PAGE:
Melocactus diersianus, also known as the Turk’s Cap cactus, stands out from other succulents with its unique cephalium head and challenging growth requirements. Cultivating this stunning tropical cactus requires an experienced hand, but the effort is well worth it. In this comprehensive guide, we will explore everything you need to know to grow a happy and healthy Turk’s Cap cactus.
In its natural habitat, Melocactus diersianus thrives in the rocky coastal plains and sand dunes near sea level in northeastern Brazil, specifically in Minas Gerais. This cactus has adapted well to survive in its harsh native environment, with poor, dry soil and full sun exposure.
Other Common Names
Melocactus diersianus is also known by Cephalocereus diersianus.
Melocactus diersianus has evolved special adaptations to thrive in its hot and arid homeland:
- Cephalium Head: The woolly, bulbous cephalium provides shade and traps humidity, growing up to 18 cm tall. This will appear as the cactus matures. Mine is still very young, so it hasn’t formed a cephalic head yet.
- Curved Spines: The downward curving spines offer extra shade.
- Shallow Roots: The roots spread out near the surface to absorb moisture effectively.
- Ribbed Stem: The ribbed stem allows the cactus to shrink and swell easily to conserve water.
- Waxy Coating: The cactus has a waxy coating that reduces moisture loss.
Melocactus diersianus stands out from other melocactus species and similar cacti due to its distinctive cephalium head, making it truly unique among its counterparts.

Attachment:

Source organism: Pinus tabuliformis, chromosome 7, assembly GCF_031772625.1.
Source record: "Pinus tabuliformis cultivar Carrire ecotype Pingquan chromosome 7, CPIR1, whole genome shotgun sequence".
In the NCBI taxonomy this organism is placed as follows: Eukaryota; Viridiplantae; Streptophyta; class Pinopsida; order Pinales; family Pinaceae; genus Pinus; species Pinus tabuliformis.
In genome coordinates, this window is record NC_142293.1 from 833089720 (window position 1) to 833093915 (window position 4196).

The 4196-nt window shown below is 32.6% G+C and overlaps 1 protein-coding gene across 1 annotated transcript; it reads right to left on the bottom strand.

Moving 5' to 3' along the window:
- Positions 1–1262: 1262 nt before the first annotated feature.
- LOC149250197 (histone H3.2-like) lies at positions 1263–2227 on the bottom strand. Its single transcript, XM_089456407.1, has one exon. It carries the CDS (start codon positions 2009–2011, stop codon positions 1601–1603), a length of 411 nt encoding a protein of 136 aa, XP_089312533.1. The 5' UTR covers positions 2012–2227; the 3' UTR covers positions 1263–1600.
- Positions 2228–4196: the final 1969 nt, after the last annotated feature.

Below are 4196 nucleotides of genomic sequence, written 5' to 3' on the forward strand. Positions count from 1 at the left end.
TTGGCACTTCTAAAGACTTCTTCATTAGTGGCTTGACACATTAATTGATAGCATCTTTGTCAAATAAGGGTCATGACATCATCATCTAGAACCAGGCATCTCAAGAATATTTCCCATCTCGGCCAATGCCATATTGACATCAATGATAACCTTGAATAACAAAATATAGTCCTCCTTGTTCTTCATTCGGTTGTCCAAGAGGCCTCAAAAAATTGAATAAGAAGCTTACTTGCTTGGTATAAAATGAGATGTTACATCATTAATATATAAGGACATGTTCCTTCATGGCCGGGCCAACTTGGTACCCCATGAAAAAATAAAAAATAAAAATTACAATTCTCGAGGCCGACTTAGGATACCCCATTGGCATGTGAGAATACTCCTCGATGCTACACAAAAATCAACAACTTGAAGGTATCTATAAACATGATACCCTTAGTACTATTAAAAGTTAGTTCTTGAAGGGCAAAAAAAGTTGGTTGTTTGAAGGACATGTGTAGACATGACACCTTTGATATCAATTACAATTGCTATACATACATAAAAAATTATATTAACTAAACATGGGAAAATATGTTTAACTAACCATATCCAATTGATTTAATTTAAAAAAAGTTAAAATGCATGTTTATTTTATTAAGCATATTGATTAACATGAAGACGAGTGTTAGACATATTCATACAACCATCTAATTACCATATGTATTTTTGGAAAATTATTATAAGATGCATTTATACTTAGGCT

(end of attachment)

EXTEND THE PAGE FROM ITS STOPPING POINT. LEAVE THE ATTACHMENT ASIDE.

Melocactus diersianus is a beautiful and distinct-looking cactus with the following features:
- Size: It grows to a height of 15-30 cm, rarely up to 70 cm.
- Stem: The stem is cylindrical, pale green, with 9-15 acute ribs marked by straight grooves.
- Cephalium: The cephalium measures 10-18 cm tall and 7-12 cm across, adorned with bright red bristles and creamy white wool.
- Flowers: The flowers of Melocactus diersianus are up to 2.7 cm long and 0.9 cm wide, with a vibrant red exterior and deep magenta interior. They bloom in spring/summer.
- Spines: The spines are reddish-brown, grey, and curved downward to provide shade.
Melocactus diersianus grows at an average rate of 1-2 inches per year. Under ideal conditions, it exhibits relatively fast growth for a cactus, with its peak growth occurring in spring and summer.
Melocactus diersianus requires very bright, direct light, ideally full sun with just slightly less intensity than the most arid cacti. Be cautious, as intense light may cause it to bronze.
You might also like: How Much Light Do Succulents Need? A Comprehensive Guide in 14 Parts
Melocactus diersianus is native to Brazil and cannot tolerate any frost or freezing temperatures. It is sensitive to the cold and goes dormant in the winter, so it’s essential to keep it above 50°F at all times. Ideally, maintain temperatures between 65-80°F and provide winter protection in cooler climates.
How to Care for Melocactus diersianus
Caring for this globular cactus requires some finesse:
Water Melocactus diersianus thoroughly but infrequently during the growing period from April to October. Allow the soil to dry considerably before watering again. In the winter rest period, water it only once a month, as excessive moisture can lead to root rot. I actually don’t even water my cacti between about November to March unless we get an odd heat wave in San Diego during the winter.